The end of 2010 has brought new progress on several fronts. The UMA-friendly Java-based OAuth leeloo implementation was released as open source; we’ve begun solving some hard problems in defining interoperable interfaces between OAuth authorization servers and resource servers; we’ve been teasing out the implications of trusted claims as the basis for user-centric access control; and we saw two significant submissions in response to the UMA validation bounty program. We’re grateful to submitters Cordny Nederkoorn, whose interest in UMA grew as a result of his explorations into cloud identity, and Project hData, a unique and important effort that seeks to make electronic health data amenable to RESTful web app treatment.

We’ve got lots more developments in store for the coming months, and we welcome your involvement. From our Kantara home page you can join the group (no membership fees!), subscribe to our mailing list, and check out the latest news, and don’t forget to follow us on Twitter.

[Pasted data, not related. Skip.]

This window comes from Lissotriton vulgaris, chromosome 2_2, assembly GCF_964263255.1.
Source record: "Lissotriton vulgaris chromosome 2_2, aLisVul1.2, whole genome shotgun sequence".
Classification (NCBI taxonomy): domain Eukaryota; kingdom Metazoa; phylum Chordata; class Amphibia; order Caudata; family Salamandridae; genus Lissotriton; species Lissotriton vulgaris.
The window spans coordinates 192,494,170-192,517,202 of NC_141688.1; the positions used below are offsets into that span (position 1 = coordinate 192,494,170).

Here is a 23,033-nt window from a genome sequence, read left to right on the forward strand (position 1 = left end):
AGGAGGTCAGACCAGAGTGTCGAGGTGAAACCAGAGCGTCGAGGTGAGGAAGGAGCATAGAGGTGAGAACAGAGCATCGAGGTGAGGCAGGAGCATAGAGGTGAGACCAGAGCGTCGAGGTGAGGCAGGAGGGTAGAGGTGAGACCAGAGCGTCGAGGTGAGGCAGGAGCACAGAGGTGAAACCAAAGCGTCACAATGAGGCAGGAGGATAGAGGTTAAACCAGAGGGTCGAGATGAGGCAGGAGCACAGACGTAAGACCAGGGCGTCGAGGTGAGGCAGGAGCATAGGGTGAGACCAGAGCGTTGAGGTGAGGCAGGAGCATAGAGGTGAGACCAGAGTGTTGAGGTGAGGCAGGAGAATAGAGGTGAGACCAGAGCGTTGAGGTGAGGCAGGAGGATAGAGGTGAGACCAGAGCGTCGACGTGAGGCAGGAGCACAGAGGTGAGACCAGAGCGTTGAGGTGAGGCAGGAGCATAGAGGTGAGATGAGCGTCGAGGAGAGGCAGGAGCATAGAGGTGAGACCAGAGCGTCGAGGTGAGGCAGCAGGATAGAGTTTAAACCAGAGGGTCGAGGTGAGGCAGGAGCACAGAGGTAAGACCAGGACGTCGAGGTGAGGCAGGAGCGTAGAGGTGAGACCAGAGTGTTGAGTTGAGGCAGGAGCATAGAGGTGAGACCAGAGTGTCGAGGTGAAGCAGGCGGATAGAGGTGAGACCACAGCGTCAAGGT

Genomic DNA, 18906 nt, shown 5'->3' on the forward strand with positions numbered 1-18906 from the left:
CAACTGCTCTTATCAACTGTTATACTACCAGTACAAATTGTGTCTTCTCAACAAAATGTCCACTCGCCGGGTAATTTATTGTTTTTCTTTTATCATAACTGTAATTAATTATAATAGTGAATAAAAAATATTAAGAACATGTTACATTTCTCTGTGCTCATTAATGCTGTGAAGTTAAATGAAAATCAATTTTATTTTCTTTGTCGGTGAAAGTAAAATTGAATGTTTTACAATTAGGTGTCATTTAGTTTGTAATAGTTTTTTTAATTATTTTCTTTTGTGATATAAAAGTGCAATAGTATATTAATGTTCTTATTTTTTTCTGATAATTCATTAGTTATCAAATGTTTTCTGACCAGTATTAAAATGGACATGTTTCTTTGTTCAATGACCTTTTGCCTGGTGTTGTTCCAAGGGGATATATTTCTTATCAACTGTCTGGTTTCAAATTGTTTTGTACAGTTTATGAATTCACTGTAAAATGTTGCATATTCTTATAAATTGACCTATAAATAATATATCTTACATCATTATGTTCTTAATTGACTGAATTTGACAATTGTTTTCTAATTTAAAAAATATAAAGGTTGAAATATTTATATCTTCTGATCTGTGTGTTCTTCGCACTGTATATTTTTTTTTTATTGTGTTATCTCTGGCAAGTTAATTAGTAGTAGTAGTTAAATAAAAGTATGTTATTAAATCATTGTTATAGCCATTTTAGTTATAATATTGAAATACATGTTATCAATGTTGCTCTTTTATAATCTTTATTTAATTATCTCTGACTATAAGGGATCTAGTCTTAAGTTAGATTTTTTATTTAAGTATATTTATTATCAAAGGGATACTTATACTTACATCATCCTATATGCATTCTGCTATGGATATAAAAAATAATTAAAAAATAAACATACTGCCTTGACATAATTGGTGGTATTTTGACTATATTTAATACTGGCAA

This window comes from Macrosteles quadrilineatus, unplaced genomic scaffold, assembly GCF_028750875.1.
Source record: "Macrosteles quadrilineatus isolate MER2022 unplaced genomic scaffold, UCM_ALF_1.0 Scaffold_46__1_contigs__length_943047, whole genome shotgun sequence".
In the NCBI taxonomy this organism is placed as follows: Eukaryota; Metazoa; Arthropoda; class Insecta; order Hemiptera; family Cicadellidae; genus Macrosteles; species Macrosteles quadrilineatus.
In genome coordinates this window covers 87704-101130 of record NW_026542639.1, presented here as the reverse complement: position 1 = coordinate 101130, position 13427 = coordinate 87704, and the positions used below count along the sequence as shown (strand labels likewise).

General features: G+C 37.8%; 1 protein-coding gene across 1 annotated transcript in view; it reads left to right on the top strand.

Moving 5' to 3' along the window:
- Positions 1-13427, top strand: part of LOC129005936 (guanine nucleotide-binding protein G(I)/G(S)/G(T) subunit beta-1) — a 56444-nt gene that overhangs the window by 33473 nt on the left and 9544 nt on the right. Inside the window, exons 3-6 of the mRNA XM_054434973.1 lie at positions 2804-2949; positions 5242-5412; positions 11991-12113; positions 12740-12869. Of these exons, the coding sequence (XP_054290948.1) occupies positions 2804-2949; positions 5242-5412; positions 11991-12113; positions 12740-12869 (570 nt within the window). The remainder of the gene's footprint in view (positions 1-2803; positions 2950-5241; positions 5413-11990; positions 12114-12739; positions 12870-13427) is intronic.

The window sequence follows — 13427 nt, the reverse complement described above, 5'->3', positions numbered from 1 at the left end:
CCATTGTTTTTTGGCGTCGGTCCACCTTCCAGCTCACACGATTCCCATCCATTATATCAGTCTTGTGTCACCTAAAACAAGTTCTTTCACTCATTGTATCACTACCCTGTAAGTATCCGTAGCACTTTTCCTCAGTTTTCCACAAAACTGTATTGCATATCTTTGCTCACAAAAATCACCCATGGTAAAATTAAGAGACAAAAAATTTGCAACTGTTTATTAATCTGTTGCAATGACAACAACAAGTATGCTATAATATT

Happy holidays!

The price for free online service, down to the last decimal

I’ve been thinking lately that websites should display a pie chart showing what you’re really paying for “free” online services, just to show that it really does always add up to 100%. Something like this:

Price for Using Our 'Free' Service

Now Drummond points us to the world’s first truly honest privacy policy. A taste:

Remember, when you visit our Web site, our Web site is also visiting you. And we’ve brought a dozen or more friends with us, depending on how many ad networks and third-party data services we use.

Read the whole thing if you want to know exactly how to fit the price into your web-surfing budget.

People and online services: leaving value on the table

The recent Google-Facebook flap demonstrates that the hottest battleground for users’ control of the data they pump into these online services is the sites’ Terms of Service. Why? Because when you’re not a paying customer, you’re not in a hugely strong bargaining position. As I put it to ReadWriteWeb in their piece on data portability implications of the debate: Facebook’s end-users are not its customers; they’re the product. (Or as my Data Without Borders pal Steve Greenberg sometimes puts it, users are crops…getting harvested. Oh dear.)